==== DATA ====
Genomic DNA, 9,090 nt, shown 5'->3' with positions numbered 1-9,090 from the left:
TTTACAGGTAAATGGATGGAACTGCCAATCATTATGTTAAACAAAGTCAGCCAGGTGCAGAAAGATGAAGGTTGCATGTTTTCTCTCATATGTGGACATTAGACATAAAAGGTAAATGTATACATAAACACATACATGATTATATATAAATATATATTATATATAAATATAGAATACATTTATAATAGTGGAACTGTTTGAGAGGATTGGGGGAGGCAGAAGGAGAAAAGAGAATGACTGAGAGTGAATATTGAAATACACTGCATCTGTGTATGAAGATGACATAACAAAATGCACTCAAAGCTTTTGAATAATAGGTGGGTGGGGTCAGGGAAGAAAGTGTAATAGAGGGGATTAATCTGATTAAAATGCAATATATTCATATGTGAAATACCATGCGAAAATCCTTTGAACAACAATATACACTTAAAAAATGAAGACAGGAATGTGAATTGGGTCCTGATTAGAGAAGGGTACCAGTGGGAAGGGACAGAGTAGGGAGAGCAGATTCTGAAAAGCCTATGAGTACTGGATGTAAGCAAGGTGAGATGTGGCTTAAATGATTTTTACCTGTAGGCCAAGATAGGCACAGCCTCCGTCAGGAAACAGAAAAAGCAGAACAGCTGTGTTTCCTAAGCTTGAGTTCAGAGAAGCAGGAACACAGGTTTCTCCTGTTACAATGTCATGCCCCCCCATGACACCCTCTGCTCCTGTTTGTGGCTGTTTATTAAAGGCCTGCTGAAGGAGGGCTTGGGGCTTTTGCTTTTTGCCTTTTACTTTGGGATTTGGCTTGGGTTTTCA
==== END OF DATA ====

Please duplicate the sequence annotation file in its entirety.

Genomic DNA, 9,090 nt, shown 5'->3' with positions numbered 1-9,090 from the left:
TTTACAGGTAAATGGATGGAACTGCCAATCATTATGTTAAACAAAGTCAGCCAGGTGCAGAAAGATGAAGGTTGCATGTTTTCTCTCATATGTGGACATTAGACATAAAAGGTAAATGTATACATAAACACATACATGATTATATATAAATATATATTATATATAAATATAGAATACATTTATAATAGTGGAACTGTTTGAGAGGATTGGGGGAGGCAGAAGGAGAAAAGAGAATGACTGAGAGTGAATATTGAAATACACTGCATCTGTGTATGAAGATGACATAACAAAATGCACTCAAAGCTTTTGAATAATAGGTGGGTGGGGTCAGGGAAGAAAGTGTAATAGAGGGGATTAATCTGATTAAAATGCAATATATTCATATGTGAAATACCATGCGAAAATCCTTTGAACAACAATATACACTTAAAAAATGAAGACAGGAATGTGAATTGGGTCCTGATTAGAGAAGGGTACCAGTGGGAAGGGACAGAGTAGGGAGAGCAGATTCTGAAAAGCCTATGAGTACTGGATGTAAGCAAGGTGAGATGTGGCTTAAATGATTTTTACCTGTAGGCCAAGATAGGCACAGCCTCCGTCAGGAAACAGAAAAAGCAGAACAGCTGTGTTTCCTAAGCTTGAGTTCAGAGAAGCAGGAACACAGGTTTCTCCTGTTACAATGTCATGCCCCCCCATGACACCCTCTGCTCCTGTTTGTGGCTGTTTATTAAAGGCCTGCTGAAGGAGGGCTTGGGGCTTTTGCTTTTTGCCTTTTACTTTGGGATTTGGCTTGGGTTTTCA